Extra Weight Adds to Economic Woes | TARA PARKER-POPE | 07/22/10

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Read More: American Journal of Epidemiology, Obesity, Research

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Years of being overweight not only contribute to health problems but also to a person's economic woes, new research suggests.

Adults who have been overweight since high school are more likely to be unemployed or on welfare than those who gained weight gradually during their 20s and 30s, according to a study published in the American Journal of Epidemiology. People who have been persistently overweight since high school also are more likely to be single at 40 and have no more than a high school education, compared to those who have gained weight slowly over time, the study showed.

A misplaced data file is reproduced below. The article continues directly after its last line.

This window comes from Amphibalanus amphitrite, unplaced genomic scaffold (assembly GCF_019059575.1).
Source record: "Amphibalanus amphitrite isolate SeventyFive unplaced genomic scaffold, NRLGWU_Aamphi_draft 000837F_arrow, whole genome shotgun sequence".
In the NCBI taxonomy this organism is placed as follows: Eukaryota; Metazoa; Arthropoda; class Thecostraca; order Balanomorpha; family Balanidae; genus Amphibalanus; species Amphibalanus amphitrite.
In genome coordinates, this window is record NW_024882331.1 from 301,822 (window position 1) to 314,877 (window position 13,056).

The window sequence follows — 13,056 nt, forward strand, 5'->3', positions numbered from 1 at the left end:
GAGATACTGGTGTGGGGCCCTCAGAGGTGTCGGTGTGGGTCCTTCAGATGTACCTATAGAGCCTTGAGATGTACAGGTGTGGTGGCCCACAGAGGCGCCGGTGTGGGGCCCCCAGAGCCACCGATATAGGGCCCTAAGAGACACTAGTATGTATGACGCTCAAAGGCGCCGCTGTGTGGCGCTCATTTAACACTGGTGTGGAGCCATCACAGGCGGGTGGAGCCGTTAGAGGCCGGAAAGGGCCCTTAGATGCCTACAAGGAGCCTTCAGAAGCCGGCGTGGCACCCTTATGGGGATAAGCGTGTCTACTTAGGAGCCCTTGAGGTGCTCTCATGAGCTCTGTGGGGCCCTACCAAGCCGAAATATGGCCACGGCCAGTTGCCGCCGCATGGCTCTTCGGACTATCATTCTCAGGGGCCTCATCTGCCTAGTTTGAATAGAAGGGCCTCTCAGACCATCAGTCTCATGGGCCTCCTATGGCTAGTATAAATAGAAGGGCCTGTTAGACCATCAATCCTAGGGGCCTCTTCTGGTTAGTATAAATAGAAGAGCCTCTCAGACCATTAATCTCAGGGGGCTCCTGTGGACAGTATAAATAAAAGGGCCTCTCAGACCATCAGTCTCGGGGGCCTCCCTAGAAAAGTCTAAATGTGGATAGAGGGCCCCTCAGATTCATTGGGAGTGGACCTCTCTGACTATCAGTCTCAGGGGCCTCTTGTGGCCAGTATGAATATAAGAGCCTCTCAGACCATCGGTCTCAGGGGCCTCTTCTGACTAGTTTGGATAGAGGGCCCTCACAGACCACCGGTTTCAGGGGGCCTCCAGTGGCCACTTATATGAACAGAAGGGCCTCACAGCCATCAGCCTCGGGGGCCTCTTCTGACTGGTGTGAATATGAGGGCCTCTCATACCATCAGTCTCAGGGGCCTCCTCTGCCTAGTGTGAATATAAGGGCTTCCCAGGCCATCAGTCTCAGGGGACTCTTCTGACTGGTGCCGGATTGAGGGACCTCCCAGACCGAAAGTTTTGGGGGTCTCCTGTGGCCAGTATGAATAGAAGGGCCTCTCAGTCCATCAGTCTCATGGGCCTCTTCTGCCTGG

"We know a lot about the fact that obesity is associated with a lot of health problems later on," said lead author Philippa J. Clarke of the Institute for Social Research at the University of Michigan. "But we tried to look at the social and economic consequences of being persistently overweight."

The findings are based on a study of 5,000 high school graduates tracked for two decades. The researchers studied two groups: those who were overweight at age 19 and stayed overweight as adults, compared to those who had a healthy weight at graduation but gained weight over time.

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